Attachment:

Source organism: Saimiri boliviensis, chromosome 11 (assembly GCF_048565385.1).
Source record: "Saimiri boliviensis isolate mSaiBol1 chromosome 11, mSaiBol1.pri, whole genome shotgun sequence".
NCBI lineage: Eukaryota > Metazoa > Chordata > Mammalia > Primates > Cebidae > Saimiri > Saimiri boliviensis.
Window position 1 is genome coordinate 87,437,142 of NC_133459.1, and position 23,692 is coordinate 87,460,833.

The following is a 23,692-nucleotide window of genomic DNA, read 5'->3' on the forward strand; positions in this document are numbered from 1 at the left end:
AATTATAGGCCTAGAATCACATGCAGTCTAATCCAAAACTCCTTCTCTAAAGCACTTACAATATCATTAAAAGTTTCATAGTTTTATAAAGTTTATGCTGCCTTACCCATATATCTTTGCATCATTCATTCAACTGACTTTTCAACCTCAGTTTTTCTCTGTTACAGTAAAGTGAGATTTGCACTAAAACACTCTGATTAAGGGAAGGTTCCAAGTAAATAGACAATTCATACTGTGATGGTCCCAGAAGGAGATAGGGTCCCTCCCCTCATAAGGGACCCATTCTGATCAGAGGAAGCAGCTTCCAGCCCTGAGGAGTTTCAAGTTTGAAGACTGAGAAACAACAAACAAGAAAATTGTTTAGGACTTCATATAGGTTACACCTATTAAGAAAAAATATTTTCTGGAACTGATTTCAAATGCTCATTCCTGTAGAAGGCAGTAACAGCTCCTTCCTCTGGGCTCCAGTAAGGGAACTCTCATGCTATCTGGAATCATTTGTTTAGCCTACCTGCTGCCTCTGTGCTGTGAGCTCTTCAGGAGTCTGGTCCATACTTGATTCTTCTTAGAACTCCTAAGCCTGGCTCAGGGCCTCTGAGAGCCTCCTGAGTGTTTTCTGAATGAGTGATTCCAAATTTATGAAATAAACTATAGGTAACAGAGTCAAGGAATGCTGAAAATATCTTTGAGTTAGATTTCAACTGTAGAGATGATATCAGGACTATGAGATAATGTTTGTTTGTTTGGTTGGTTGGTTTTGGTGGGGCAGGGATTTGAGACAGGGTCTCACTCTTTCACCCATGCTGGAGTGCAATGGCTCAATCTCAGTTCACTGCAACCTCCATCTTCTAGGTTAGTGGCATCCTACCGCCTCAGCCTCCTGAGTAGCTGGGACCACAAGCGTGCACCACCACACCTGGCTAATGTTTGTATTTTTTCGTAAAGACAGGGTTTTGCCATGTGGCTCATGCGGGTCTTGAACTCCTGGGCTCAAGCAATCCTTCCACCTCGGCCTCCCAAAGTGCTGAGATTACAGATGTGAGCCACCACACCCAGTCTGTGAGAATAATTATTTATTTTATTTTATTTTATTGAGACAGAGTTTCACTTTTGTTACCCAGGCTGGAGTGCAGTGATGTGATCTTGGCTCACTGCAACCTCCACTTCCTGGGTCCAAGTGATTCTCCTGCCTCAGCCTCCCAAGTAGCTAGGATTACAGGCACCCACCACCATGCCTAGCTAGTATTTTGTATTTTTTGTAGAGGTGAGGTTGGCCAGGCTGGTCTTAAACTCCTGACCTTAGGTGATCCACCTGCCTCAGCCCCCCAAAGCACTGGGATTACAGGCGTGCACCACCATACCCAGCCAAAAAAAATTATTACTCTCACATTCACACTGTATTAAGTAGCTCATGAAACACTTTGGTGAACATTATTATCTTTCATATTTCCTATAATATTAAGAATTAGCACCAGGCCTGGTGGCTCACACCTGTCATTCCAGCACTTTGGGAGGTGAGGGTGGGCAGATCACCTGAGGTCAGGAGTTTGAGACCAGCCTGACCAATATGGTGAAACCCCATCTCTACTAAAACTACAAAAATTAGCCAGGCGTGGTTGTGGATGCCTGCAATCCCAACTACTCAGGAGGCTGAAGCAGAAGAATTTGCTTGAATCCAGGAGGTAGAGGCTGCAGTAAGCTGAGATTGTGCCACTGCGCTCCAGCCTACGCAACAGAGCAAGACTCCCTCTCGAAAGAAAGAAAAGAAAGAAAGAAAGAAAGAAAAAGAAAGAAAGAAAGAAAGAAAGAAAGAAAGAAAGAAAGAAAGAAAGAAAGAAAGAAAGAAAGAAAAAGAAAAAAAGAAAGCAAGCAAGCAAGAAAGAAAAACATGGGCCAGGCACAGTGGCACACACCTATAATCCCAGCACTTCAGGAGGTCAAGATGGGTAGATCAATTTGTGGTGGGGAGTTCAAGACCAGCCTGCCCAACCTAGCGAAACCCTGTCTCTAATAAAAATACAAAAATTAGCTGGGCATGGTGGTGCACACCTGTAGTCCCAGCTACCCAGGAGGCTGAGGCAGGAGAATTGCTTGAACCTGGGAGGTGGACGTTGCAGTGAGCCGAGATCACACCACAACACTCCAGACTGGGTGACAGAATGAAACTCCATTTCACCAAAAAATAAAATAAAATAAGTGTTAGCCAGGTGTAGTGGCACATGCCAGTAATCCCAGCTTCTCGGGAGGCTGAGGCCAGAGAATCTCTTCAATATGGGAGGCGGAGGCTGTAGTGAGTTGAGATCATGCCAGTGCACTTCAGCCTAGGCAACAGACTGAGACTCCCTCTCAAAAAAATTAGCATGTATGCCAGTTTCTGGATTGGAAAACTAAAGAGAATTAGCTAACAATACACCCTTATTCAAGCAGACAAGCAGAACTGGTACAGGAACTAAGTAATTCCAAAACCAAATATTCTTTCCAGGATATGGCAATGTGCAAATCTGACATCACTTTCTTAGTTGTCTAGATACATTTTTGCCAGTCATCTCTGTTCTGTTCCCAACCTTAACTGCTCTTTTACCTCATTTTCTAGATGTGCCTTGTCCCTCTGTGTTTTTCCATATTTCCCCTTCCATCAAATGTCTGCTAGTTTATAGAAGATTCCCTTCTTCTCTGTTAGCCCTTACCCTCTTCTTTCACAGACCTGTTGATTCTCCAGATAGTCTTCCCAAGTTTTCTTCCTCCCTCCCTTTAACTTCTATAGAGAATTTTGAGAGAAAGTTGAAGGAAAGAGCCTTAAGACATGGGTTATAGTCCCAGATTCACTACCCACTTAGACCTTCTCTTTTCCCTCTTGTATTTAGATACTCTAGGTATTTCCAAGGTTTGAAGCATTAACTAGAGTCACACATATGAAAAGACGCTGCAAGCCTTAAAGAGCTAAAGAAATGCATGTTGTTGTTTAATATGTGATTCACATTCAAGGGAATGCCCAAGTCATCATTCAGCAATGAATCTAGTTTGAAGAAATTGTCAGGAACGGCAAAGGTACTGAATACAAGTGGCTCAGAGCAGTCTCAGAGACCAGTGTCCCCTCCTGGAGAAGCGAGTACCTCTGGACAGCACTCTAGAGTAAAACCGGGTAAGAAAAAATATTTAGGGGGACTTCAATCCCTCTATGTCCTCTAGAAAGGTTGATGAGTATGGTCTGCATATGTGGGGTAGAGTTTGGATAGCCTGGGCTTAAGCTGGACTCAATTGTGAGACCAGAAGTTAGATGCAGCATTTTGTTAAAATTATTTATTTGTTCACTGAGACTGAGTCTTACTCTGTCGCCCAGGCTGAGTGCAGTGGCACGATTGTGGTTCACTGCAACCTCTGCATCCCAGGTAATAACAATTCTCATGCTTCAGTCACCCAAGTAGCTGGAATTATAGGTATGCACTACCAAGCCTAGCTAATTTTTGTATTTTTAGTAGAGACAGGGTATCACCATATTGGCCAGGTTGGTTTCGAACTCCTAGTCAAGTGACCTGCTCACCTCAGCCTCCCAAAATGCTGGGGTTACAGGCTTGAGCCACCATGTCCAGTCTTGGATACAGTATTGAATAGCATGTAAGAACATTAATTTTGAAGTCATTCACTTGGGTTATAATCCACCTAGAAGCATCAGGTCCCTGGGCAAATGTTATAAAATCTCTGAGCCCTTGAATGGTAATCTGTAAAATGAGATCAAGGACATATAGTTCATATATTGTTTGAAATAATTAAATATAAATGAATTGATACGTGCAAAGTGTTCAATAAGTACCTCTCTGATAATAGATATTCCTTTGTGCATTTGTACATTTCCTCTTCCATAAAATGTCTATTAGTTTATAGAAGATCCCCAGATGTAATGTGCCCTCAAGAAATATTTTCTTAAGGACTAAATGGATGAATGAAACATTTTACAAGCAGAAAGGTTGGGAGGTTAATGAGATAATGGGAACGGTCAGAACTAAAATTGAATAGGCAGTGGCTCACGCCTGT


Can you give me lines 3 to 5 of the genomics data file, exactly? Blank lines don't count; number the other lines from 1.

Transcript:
NCBI lineage: Eukaryota > Metazoa > Chordata > Mammalia > Primates > Cebidae > Saimiri > Saimiri boliviensis.
Window position 1 is genome coordinate 87,437,142 of NC_133459.1, and position 23,692 is coordinate 87,460,833.

The following is a 23,692-nucleotide window of genomic DNA, read 5'->3' on the forward strand; positions in this document are numbered from 1 at the left end: